You want to attract and retain the best employees as an employer. You also want to create a safe and productive work environment. Balancing these two goals can be difficult, especially for employees with driving offenses on their record.
On the one hand, you may worry that an employee with a driving offense is more likely to get into an accident or cause property damage. On the other hand, you may feel that everyone deserves a second chance.
With employment laws and company policy to consider, it's crucial to weigh all the factors before deciding. In this article, we'll discuss whether or not you should hire an employee with a driving offense.
There are a few things to consider when deciding whether or not to hire an employee with a driving offense:
1. Insurance Coverage
You should check with your insurance company to see how an employee's driving record will affect your coverage. You may require special insurance for an employee with a driving offense. This could end up costing you more in the long run.
Sometimes, an employee may need an SR-22 to keep their license. This is a certificate that proves the employee has the minimum amount of liability insurance required by the state. A vehicle liability insurance policy with an SR-22 rider is one option. It may be more expensive than a standard policy, but it will cover the employee in the event of an accident.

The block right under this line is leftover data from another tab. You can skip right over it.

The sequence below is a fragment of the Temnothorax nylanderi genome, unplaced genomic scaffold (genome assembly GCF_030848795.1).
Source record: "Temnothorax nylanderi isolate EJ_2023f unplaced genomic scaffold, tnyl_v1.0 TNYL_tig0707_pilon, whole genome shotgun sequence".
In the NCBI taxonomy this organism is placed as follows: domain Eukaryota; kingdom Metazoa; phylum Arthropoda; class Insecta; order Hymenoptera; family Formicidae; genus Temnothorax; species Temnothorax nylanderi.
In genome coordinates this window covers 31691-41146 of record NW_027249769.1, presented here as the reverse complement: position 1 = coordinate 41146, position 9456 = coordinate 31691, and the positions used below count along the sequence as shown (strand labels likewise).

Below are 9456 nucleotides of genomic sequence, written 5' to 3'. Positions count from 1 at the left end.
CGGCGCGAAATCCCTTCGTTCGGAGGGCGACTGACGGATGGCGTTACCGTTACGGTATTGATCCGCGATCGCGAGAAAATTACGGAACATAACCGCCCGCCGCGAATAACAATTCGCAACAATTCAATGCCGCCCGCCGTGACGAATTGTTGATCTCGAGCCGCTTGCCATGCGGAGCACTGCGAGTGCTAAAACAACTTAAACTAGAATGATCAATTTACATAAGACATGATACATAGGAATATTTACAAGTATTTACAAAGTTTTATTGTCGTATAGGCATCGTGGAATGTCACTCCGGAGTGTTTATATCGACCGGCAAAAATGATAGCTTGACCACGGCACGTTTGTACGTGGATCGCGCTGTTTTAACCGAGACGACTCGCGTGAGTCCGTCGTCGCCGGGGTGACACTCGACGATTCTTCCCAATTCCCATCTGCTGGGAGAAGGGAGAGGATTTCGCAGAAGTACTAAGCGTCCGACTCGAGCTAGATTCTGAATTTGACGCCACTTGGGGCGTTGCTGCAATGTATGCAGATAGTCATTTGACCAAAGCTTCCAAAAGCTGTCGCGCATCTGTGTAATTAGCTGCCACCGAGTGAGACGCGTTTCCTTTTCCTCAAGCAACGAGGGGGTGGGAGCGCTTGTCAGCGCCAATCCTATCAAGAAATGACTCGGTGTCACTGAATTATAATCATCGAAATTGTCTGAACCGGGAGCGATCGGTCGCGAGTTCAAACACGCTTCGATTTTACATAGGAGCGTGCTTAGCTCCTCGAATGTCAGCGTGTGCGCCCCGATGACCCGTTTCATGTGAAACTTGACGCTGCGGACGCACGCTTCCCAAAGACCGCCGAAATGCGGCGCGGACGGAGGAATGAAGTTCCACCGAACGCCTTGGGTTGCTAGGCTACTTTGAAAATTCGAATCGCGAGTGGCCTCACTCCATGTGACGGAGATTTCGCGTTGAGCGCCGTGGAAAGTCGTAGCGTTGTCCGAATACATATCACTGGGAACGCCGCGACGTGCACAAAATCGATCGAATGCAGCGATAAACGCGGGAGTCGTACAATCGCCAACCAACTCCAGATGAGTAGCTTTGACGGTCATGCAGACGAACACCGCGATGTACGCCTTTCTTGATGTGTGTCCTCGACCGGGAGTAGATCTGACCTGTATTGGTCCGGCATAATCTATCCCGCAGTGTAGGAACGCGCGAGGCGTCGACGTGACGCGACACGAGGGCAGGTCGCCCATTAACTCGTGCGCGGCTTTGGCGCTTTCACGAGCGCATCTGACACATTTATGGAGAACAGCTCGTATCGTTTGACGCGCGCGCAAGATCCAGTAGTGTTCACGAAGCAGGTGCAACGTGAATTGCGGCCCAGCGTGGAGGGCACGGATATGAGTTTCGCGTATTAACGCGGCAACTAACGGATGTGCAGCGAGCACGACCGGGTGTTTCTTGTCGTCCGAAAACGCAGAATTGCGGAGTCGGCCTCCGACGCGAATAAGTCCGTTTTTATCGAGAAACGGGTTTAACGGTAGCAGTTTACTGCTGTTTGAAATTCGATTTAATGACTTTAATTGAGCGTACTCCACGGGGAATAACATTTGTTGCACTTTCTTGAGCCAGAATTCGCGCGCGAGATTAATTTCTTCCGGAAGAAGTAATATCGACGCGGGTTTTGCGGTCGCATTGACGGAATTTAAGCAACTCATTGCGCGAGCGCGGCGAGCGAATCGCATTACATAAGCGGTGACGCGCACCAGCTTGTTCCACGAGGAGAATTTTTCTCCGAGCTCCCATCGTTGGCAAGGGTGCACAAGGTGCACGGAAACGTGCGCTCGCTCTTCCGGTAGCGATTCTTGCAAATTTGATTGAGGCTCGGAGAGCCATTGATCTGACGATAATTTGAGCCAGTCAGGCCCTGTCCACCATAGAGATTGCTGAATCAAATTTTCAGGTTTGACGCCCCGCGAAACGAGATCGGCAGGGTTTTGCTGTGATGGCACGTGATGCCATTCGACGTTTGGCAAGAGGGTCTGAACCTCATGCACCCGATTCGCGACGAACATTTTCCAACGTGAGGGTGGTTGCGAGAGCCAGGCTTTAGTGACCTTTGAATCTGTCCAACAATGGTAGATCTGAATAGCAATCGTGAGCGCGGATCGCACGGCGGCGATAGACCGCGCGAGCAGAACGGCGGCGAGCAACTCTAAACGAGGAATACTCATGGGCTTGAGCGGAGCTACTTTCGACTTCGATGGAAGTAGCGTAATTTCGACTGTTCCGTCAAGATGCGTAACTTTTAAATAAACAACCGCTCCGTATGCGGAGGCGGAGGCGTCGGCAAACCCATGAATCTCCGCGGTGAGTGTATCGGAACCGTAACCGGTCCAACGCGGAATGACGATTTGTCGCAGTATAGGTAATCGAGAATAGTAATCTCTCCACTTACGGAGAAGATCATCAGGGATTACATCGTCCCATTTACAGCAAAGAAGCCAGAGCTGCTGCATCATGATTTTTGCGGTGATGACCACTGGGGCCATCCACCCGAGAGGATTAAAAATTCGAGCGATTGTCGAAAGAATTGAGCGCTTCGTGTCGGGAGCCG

2. The Severity of the Offense
A speeding ticket is not as severe as a DUI. You'll want to look at the offense's circumstances to understand how severe it was. If the offense was serious, you might want to consider whether or not the employee is genuinely remorseful and has taken steps to change their behavior.
You should also look at the employee's driving record as a whole. Several minor offenses may be cause for concern, but a single major offense may not be as big of a deal if the employee has otherwise been a safe driver.
3. The Job Requirements
If the job requires the employee to drive, you'll want to be extra cautious. A sales representative who regularly drives to meet with clients is a different case than an office manager who occasionally drives to meetings. You'll also want to consider whether or not the employee will be driving a company car. If so, you may be held liable in the event of an accident.
An employee's ability to drive is an essential factor in many jobs. If the job requires driving, you'll want to be extra cautious when considering an employee with a driving offense.
4. Local Laws and Company Policy
There may also be local laws that come into play. For example, some cities have ordinances that prohibit employers from inquiring about an applicant's criminal history until a job offer has been made. Be sure to check with your attorney or HR department to see if any laws apply in your area.
The last thing you want to do is violate a law when making hiring decisions. Your company may also have a policy regarding employees with driving offenses. For example, some companies will not hire anyone with a DUI. Others may have a policy of only hiring applicants with a clean driving record.
Make sure you're familiar with the laws and policies that apply before making a decision.
In summary, it can be confusing to decide whether to hire an employee with a driving offense. It's important to weigh all the factors before making a decision. The key is to be as informed as possible to make the best decision for your company.